A former Jehovah’s Witness in Hull has spoken to a top Labour politician about her concerns over the organisation.
Adrienne Van Den Tooren, of west Hull, has been thrown out of the religious group after speaking out over the practice of being "disfellowshipped" and "shunned".
She was among a group of former members in Hull who lifted the lid on their experiences within the organisation and the pain of being told to leave.
She managed to grab a few minutes with Shadow Chancellor John McDonnell during the Labour Party Conference in Liverpool last week.
She said: “I managed to get a brief chat with Mr McDonnell over my concerns regarding human rights violations by the Jehovah’s Witnesses locally.
“There has been a lot of talk globally about what is happening but it is going on locally too.”
Jehovah’s Witnesses have been at the centre of controversy internationally.
Two senior members of the Jehovah's Witnesses in Australia are facing a royal commission which found the organisation does not adequately protect children from being sexually abused.
The Jehovah's Witnesses maintain they act on any allegation of child sex abuse, despite the child abuse royal commission finding they have not reported a single one of 1,006 alleged perpetrators to police since 1950.
Its November 2016 report said the organisation wrongly relies on a two-witness rule with 2,000-year-old biblical origins when handling complaints. This is one of the issues Ms Van Den Tooren raised with Mr McDonnell.
She said: “I told Mr McDonnell about the two-witness rule which means if someone is abused sexually or domestically, it has to be witnessed by someone else before any action can be taken, which is so wrong.
“This isn’t just a problem elsewhere, it happens here in Hull and is enforced by people who seem respectable.
“It was a snap decision to approach Mr McDonnell but he seemed interested in what I had to say and said he would raise the issue with my MP Diana Johnson.
“I have already spoken to Diana Johnson and she is already dealing with some of the issues I have raised.”
Ms Van Den Tooren has previously spoken out over the practice of being "disfellowshipped" and "shunned"
She described how some witnesses have been isolated from loved ones with parents and siblings not even speaking to them simply because they questioned elements of the doctrine preached by the religious group.
Those within the group can be "disfellowshipped" which is a form of ex-communication and they say they are then "shunned".
Mrs Van Den Tooren previously told Hull Live: “I was disfellowshipped on May 16 having not had fellowship for a year presumably on the basis of speaking out against disfellowshipping and shunning.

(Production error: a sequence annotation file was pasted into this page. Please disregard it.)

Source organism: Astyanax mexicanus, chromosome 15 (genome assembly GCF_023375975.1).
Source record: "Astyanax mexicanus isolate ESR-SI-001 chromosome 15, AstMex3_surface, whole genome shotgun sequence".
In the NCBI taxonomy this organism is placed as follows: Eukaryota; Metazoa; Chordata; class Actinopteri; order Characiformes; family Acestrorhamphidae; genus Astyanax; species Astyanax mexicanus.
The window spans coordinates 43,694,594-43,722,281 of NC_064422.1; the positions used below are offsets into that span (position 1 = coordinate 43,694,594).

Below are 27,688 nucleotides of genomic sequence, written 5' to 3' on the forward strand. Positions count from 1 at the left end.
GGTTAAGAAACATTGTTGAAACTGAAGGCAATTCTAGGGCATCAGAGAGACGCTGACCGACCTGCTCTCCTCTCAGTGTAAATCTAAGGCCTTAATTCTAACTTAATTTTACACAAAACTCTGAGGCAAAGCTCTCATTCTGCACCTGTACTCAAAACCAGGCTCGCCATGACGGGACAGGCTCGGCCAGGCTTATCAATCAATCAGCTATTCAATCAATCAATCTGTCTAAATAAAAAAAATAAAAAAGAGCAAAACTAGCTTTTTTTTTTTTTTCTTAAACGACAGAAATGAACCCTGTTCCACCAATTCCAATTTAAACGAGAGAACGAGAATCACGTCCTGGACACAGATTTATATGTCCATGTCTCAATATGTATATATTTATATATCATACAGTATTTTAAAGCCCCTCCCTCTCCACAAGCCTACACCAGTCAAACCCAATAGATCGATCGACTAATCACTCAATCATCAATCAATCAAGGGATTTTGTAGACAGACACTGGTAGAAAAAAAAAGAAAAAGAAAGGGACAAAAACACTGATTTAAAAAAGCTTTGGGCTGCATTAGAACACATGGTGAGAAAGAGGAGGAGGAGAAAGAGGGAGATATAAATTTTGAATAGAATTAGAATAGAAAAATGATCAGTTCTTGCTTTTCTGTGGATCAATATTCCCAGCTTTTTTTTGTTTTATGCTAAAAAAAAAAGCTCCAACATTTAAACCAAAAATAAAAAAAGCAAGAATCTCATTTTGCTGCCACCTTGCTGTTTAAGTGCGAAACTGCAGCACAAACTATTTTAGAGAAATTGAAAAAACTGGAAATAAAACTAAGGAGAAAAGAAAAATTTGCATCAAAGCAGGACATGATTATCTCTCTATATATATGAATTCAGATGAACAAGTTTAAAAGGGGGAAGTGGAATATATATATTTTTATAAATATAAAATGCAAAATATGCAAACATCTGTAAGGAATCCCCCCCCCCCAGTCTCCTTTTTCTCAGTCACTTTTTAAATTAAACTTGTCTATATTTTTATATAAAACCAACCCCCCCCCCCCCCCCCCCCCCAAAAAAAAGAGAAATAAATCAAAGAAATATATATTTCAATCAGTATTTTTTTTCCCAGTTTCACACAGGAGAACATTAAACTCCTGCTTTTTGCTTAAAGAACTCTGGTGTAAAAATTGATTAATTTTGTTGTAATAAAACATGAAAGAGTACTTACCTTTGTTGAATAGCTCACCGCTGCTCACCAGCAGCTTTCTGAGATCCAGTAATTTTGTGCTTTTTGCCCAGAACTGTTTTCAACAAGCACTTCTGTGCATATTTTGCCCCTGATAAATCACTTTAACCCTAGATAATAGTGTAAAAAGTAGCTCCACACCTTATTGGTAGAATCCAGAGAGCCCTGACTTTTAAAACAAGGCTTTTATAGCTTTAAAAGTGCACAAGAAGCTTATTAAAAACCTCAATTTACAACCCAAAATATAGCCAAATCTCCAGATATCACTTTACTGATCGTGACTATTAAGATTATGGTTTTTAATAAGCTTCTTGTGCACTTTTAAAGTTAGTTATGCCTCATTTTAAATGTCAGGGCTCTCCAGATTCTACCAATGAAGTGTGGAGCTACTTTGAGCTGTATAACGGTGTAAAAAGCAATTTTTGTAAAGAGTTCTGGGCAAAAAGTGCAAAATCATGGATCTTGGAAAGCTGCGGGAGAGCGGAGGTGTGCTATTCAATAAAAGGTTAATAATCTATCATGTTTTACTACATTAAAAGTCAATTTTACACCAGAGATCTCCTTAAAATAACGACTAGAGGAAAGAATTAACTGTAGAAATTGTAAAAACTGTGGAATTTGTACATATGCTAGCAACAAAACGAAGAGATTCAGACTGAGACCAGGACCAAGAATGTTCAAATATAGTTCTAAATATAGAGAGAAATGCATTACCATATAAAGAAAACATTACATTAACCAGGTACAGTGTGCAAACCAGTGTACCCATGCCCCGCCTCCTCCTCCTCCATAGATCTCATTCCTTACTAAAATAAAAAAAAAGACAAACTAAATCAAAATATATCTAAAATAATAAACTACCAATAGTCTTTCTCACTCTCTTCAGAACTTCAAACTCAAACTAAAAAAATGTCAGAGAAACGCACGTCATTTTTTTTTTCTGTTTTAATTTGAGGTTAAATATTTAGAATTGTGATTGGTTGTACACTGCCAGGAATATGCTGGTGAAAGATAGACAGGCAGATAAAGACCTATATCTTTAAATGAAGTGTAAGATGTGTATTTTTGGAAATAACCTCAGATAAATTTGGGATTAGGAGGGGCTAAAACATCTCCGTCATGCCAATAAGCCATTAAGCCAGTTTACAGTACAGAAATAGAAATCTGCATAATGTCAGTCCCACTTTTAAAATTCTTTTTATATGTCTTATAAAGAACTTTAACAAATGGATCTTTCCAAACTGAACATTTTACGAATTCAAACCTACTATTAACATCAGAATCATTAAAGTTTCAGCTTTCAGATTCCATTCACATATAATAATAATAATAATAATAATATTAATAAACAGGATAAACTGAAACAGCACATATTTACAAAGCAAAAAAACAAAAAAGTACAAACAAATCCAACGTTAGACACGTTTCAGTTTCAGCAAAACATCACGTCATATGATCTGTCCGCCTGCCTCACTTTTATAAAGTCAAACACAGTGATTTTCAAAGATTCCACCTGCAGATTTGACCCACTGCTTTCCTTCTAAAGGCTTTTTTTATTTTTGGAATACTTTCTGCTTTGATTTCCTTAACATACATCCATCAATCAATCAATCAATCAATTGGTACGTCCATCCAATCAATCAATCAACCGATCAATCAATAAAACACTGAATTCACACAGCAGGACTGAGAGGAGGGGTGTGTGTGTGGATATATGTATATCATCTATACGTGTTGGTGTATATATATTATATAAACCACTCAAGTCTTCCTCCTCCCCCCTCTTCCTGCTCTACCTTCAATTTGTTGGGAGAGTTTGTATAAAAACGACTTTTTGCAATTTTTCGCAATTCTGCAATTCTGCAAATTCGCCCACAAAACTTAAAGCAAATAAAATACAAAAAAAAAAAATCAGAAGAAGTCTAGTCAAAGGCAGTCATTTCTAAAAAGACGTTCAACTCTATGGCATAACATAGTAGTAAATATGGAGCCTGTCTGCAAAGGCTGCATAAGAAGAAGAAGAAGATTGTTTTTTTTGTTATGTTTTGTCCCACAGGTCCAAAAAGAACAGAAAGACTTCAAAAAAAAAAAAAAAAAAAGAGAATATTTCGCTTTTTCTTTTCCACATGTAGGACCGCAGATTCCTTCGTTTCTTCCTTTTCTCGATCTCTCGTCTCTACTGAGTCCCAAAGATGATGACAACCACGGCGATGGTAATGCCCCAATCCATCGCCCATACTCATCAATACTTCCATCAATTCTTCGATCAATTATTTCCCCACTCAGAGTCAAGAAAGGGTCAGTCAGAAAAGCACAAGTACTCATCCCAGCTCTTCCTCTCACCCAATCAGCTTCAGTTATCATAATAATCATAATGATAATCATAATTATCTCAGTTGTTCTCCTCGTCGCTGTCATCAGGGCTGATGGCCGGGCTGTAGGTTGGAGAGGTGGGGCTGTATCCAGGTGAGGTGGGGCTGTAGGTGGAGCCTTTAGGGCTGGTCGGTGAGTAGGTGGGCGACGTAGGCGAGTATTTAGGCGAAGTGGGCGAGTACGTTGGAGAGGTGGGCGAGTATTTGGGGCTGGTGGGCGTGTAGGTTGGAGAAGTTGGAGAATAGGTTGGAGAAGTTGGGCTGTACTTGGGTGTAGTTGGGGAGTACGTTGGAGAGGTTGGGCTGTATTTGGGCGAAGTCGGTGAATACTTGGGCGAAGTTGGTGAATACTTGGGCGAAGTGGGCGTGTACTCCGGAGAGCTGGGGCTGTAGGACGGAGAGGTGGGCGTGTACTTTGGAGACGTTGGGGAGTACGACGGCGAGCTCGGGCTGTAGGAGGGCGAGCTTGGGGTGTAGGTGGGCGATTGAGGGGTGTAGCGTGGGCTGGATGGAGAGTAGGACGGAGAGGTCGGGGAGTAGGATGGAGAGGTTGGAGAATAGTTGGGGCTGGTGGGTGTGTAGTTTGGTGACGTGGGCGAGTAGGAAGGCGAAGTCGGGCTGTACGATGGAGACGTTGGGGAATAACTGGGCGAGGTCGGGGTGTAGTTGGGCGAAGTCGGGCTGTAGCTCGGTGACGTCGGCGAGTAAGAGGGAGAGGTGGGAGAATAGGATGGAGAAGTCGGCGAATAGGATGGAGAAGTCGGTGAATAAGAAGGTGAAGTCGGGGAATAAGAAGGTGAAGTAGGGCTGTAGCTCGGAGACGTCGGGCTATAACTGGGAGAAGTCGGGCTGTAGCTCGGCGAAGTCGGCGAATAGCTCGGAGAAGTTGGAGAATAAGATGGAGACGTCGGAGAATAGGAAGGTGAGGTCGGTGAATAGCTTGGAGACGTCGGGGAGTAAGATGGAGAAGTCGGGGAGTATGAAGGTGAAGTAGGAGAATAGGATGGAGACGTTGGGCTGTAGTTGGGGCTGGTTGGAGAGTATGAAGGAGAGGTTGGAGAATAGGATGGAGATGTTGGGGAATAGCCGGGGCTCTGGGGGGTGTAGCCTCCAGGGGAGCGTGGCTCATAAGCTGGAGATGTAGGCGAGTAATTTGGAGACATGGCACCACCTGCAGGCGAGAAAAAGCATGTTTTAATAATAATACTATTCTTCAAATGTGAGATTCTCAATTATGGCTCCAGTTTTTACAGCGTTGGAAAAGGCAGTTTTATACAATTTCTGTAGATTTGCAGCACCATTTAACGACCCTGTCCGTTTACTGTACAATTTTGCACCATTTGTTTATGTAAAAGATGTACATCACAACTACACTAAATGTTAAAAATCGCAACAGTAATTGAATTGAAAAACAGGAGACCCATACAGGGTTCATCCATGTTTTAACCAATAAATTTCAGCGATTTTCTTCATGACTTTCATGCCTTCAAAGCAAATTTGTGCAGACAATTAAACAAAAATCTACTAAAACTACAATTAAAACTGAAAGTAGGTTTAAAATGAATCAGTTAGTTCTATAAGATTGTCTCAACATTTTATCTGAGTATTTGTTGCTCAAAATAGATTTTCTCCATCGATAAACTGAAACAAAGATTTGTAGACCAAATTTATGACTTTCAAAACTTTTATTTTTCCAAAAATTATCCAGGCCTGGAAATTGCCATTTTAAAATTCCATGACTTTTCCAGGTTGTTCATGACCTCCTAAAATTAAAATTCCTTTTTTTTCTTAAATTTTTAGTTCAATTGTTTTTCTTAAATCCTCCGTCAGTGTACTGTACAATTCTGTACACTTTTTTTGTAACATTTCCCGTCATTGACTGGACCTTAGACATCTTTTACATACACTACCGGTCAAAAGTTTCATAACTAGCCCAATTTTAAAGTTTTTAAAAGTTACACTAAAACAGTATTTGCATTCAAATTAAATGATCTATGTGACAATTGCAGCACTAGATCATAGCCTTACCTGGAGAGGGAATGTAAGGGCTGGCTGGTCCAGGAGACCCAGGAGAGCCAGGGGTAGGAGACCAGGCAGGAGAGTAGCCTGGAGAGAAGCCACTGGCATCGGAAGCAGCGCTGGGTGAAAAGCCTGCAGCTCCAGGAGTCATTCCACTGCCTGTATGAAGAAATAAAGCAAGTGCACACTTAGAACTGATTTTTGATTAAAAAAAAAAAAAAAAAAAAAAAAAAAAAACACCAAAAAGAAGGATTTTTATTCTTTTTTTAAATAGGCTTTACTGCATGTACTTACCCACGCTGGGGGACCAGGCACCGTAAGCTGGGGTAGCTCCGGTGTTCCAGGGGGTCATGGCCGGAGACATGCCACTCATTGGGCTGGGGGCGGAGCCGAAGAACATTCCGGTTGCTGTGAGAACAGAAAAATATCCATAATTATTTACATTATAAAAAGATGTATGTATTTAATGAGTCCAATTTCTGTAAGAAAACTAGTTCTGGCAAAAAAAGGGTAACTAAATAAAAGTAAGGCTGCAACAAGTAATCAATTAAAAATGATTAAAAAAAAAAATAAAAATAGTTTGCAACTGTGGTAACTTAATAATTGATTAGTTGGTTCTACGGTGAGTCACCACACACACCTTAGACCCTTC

“We were told that if we are disfellowshipped we will be miserable and mentally diseased. But, on the contrary, I am liberated and have a zeal for life.
“Still, the Witness community, family and friends are officially required to shun me with no acknowledgement or compassion, assuming I have done something grossly wrong.
“I have been a Witness all my life so, despite my relief, it has been no easy thing. It has been a slow process realising what I now know.”
A spokesman for the Jehovah’s Witnesses previously explained the disfellowship and shunning process.
He said: “Those who were baptized as Jehovah’s Witnesses but no longer preach to others, perhaps even drifting away from association with fellow believers, are not shunned. In fact, we reach out to them and try to rekindle their spiritual interest.
“We do not automatically disfellowship someone who commits a serious sin. If, however, a baptized Witness makes a practice of breaking the Bible’s moral code and does not repent, he or she will be shunned or disfellowshipped.
“The religious ties someone who is disfellowshipped had with their family changes, but blood ties remain."
They also said there is a way back for those who are disfellowshipped.
Jehovah's Witnesses believe that Armageddon is just round the corner and humanity is now in the "last days". They believe only they will survive and everyone else will perish.
The denomination was founded in the US towards the end of the 19th century, under the leadership of Charles Taze Russell.
There are about 6.9 million active Witnesses in 235 countries in the world, including one million in the US and 130,000 in the UK.
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